In REBT, are we saying that A A is wrong? Yes we are.

Think of it this way. The thinking that got you addicted was not your best thinking, but your worst. Learning how to quit for good is an example of your best thinking. With the use of Rational Emotive Behavior Therapy (REBT), and your own common sense, you can quickly recognize that you have the ability to change your behavior by changing your thinking.

Preparing for Feelings and Urges

After you quit drinking and start to live a normal life, you may experience what people sometimes call "cravings." That's a dramatic word for a strong urge or desire. Many people worry about them, don't understand them, and hesitate to quit because of them. Tom Horvath, a clinical psychologist and a member of S.M.A.R.T. Recovery's board of directors, lists four common misconceptions about such urges in S.M.A.R.T. Recovery's Member's Manual: 1) urges are excruciating or unbearable; 2) they compel you to use; 3) they will not go away until you drink or use; and, 4) they will drive you crazy.

It's nice to know these beliefs are not true. Urges are short lived, and you can help them go away. Here's how:

1. Accept your urges as a normal part of changing instead of treating them as catastrophes.

2. When you have an urge, do something — any harmless activity — to get your mind off it.

3. Gain a better understanding of your urges.

4. Look at the problems of drinking or using and the benefits of quitting.

5. Reaffirm (to yourself) your commitment to a clean and sober life.

Let's discuss each of these further. Will your urge drive you crazy? No it won't, but you can make yourself feel crazy by thinking thoughts such as, "I can't stand this; it's awful to feel this way; this is too much for me; I'm losing control of my emotions and I must be in control." Indeed, urges feel bad, but thinking this way feels worse.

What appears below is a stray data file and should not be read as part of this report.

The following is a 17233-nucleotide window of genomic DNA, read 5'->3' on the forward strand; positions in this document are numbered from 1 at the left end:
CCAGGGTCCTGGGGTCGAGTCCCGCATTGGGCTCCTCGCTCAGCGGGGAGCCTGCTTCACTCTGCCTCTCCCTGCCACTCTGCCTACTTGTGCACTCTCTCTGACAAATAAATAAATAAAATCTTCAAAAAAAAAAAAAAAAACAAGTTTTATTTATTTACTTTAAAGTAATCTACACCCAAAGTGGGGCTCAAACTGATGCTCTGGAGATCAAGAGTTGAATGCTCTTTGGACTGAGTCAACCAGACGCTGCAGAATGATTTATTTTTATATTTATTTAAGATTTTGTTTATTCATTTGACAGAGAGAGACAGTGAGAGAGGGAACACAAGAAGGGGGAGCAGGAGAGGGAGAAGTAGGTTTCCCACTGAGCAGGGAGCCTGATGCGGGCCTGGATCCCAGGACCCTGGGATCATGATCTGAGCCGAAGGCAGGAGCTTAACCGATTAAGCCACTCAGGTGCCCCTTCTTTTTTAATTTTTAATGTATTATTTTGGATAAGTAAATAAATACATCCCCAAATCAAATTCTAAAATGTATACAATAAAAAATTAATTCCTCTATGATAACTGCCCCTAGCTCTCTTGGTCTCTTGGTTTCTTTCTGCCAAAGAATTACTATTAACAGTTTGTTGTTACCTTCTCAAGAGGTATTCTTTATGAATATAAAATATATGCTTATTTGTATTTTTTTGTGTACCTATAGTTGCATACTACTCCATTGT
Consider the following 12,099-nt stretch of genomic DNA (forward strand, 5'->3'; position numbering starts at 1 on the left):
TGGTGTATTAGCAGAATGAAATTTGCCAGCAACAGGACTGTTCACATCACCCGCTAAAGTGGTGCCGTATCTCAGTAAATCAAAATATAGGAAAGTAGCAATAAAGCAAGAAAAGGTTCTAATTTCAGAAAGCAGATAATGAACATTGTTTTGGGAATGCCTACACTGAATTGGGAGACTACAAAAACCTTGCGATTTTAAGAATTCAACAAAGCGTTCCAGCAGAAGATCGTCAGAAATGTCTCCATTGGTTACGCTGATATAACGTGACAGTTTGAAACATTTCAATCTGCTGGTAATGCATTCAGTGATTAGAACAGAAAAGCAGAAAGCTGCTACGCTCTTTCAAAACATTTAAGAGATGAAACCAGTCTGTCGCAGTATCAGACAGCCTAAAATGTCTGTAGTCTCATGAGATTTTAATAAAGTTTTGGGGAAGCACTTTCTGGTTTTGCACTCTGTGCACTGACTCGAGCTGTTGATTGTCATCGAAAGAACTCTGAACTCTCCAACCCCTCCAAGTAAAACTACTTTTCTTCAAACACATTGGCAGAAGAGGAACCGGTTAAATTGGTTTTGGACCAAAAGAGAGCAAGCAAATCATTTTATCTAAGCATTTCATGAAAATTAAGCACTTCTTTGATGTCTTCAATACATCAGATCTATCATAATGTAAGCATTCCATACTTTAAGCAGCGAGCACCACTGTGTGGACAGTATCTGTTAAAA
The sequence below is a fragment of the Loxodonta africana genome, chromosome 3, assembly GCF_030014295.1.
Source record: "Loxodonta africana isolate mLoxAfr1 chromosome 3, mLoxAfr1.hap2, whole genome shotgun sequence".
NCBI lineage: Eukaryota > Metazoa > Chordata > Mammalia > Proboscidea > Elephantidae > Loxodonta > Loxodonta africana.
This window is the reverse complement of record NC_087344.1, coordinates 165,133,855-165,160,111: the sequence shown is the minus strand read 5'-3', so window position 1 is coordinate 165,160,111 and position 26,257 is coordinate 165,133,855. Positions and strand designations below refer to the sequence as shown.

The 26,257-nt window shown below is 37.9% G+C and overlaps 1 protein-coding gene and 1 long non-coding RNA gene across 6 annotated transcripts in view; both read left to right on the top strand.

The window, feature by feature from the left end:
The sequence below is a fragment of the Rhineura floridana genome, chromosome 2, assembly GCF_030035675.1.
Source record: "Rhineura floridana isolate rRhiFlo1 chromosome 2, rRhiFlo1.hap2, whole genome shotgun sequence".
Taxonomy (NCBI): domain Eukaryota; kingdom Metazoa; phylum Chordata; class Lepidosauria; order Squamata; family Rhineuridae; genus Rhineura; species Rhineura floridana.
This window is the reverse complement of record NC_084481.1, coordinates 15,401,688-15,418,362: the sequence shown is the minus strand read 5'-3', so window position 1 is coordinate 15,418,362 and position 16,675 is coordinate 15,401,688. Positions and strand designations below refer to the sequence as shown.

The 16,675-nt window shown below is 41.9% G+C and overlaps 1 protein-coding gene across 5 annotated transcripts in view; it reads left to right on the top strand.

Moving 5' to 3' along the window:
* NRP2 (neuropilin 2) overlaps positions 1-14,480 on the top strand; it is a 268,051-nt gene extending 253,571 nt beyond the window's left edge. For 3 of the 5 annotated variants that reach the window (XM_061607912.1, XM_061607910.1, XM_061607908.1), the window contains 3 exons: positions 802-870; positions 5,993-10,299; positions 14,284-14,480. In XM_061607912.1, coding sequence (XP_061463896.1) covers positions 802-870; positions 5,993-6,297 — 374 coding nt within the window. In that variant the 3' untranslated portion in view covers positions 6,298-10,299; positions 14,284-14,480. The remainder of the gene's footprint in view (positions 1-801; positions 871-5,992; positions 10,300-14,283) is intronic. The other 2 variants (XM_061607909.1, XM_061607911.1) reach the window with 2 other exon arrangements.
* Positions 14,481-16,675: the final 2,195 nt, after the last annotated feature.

Calm yourself. Frustrated desire feels bad, but it's neither awful nor too hard to bear. Consider the following: if you went on a 21-day cruise, and 100 miles out to sea you discovered that there was no booze on board, would you survive? Could you bear it? Yes, you could — and you would. Many people go through this. They have these feelings; they don't enjoy them one bit; and they survive. You can too.

So why not just challenge those false beliefs instead of fretting about them? Here are some brief challenges:

Is there any evidence that you have to give into these desires?

No there isn't. Check it out. As mentioned above, you can resist them as others have, and you can even change them. When you realize that you can stand a little discomfort, you will be back in control, and a part of your problems will be solved immediately.

Is there any evidence that you cannot stand your urges?

No! You just don't like them. If you give up the belief that you cannot stand them, part of your distress about them will go away, and you will feel better.

Is there any evidence that you must be in control of these hungers, feelings, desires or urges?

Not a bit. Check that out too. Your feelings come and go, and controlling them when you do not want them is nice, but not necessary. A key point is this: initially you may not have full control of these feelings, but you control what you do with them — you decide to act or not to act on them. That's control, and it's control that counts; and, paradoxically, if you give up this belief that you must be in control, you will gain even more control.

When you challenge your beliefs instead of automatically accepting them, you will see that your thinking isn't always accurate and helpful, and that giving up the exaggerated and absolutistic part of your thinking will diminish your emotional disturbances. By keeping the sensible part of your thinking, you will feel better and be better able to allow your urges to just come and go.

So, with your urges, challenge the thinking that leads you to do poorly. By doing so, you may see that you can tolerate these feelings, and that they will go away when you do not give in and when you switch your mind onto something else.

Another technique that can help, as mentioned before, is going over the costs and benefits of drinking (or drugging). Think of the down side of addiction. Think of the benefits of clean and sober living. Write these down. Read what you've written again and again.